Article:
United States District Court, D. Oregon, Portland Division
N.S., by and through Timothy Marble, her Conservator, Plaintiff,
STEVEN DOUGLAS ROCKETT, Defendant.
OPINION AND ORDER
V. ACOSTA United States Magistrate Judge.
N.S. initiated this lawsuit against defendant Steven Douglas
Rockett ("Rockett"), asserting a claim under 18
U.S.C. §2255. Rockett answered the complaint, and
included two motions in his answer. (ECF No. 5.) First,
Rockett moves to compel N.S. to proceed under her full name.
Second, Rockett moves to stay this lawsuit until his criminal
appeals relating to the same subject matter as this lawsuit
are resolved. The court denies both motions. The court
further orders both parties to refer to N.S. only by her
initials throughout this lawsuit.
alleges the following facts in her complaint. N.S. is a
minor. (Compl. (ECF No. 1) ¶4.) Rockett raped and
otherwise sexually abused N.S., including an incident where
Rockett solicited sexually explicit images from N.S.
(Id. ¶¶ 6-7.) A federal jury convicted
Rockett of multiple criminal charges. (Id. ¶
9.) One of Rockett's federal convictions arose from
Rockett's solicitation of sexually explicit images from
N.S. (Id.) A jury in state court also convicted
Rockett of multiple criminal charges, some of which arose
from Rockett's sexual abuse of N.S. (Id. at
Use of Initials.
normal presumption in litigation is that parties must use
their real names." Doe v. Kamehameha Sch./Bernice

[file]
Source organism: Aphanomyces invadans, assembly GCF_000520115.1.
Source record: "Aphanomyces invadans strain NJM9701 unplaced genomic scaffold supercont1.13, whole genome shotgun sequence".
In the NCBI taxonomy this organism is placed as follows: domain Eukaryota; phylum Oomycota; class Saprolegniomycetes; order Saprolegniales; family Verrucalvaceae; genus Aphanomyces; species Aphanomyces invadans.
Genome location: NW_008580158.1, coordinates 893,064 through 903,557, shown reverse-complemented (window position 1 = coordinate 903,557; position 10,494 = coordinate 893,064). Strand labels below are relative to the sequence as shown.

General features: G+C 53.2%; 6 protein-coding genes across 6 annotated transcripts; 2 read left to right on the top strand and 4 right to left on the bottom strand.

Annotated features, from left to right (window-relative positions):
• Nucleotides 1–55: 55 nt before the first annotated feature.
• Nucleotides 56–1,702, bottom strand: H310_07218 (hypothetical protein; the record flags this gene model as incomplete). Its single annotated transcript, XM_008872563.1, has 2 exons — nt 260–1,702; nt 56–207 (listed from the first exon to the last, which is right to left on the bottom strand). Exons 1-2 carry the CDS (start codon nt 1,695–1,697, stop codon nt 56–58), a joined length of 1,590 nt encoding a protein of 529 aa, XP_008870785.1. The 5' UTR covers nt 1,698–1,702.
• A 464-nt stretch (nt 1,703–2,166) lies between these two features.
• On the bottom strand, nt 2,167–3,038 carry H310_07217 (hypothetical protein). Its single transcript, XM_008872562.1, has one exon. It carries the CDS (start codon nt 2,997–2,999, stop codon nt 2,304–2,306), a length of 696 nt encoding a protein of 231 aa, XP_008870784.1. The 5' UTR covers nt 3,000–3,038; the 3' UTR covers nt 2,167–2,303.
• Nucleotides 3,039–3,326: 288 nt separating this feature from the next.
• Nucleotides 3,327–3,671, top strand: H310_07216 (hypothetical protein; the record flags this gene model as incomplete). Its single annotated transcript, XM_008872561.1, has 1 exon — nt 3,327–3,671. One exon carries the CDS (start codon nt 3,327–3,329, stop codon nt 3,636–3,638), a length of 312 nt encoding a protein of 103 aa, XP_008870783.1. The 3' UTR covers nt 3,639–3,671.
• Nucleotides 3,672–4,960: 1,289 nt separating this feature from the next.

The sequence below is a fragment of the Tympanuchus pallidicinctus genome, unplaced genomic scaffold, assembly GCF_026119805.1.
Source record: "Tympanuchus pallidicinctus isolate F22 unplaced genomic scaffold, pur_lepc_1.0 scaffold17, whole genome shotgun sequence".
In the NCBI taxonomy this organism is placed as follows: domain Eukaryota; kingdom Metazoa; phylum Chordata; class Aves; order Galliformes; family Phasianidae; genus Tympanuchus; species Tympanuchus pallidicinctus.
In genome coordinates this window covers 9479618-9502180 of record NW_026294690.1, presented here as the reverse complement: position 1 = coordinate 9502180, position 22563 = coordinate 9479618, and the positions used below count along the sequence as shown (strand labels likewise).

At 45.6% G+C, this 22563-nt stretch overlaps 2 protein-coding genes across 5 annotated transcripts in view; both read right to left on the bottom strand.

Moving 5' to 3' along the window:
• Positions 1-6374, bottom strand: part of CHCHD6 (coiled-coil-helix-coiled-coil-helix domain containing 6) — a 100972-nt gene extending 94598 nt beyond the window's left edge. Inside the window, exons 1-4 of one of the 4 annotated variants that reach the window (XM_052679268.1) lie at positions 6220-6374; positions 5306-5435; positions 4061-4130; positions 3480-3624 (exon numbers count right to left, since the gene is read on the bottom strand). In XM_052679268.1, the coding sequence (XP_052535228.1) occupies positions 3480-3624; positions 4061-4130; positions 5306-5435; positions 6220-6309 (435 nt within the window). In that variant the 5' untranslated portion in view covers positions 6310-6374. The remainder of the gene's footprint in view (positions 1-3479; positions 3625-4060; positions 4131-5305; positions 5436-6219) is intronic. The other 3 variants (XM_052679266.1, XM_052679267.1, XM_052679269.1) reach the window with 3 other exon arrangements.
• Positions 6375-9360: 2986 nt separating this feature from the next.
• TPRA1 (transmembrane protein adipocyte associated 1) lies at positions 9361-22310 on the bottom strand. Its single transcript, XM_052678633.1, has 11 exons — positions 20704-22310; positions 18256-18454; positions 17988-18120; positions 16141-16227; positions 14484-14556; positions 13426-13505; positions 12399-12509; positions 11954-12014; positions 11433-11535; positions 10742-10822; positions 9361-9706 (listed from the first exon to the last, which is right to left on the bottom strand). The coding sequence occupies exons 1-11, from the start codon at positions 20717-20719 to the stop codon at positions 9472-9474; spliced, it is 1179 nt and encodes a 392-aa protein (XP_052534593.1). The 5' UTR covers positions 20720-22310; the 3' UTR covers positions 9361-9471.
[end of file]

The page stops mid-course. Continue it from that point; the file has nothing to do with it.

Pauahi Bishop Estate, 596 F.3d 1036, 1042 (9th Cir.
2010). Some exceptions allow parties to proceed anonymously,
though. Under Federal Rule of Civil Procedure
("Rule") 5.2(a), court filings must refer to
individuals known to be minors by the minor's initials,
unless the court orders otherwise. Ninth Circuit precedent
also "allow[s] parties to use pseudonyms in the
'unusual case' when nondisclosure of the party's
identity 'is necessary ... to protect a person from
harassment, injury, ridicule or personal
embarrassment.'" Does I thru XXIII v.
Advanced Textile Corp., 214 F.3d 1058, 1067-68
(9th Cir. 2000) (quoting UnitedStates v. Doe, 655
F.2d 920, 922 n.1 (9th Cir. 1981)). Courts balance "the
need for anonymity against the general presumption that
parties' identities are public information and the risk
of unfairness to the opposing party." Id. at
1068 (citations omitted). Courts applying this balancing test
have recognized three situations allowing a plaintiff to
(1) when identification creates a risk of retaliatory
physical or mental harm; (2) when anonymity is necessary to
preserve privacy in a matter of sensitive and highly personal
nature; and (3) when the anonymous party is compelled to
admit his or her intention to engage in illegal conduct,
thereby risking criminal prosecution.
Id. (internal quotation marks and citations
Motion to Stay.
courts may, but are not constitutionally required to, stay
civil lawsuits because of parallel criminal proceedings.
Fed'l Sav. & Loan Ins. Co. v. Molinaro, 889
F.2d 899, 902 (9th Cir. 1989). First, courts "consider
the extent to which the defendant's fifth amendment
rights are implicated." Id. at 903. Courts also
consider other case-specific factors, including:
(1) the interest of the plaintiffs in proceeding
expeditiously with this litigation or any particular aspect
of it, and the potential prejudice to plaintiffs of a delay;
(2) the burden which any particular aspect of the proceedings
may impose on defendants; (3) the convenience of the court in
the management of its cases, and the efficient use of
judicial resources; (4) the interests of persons not parties
to the civil litigation; and (5) the interest of the public
in the pending civil and criminal litigation.
Id. (quoting Golden Quality Ice Cream Co. v.
Deerfield Specialty Papers, Inc.,87 F.R.D. 53, 56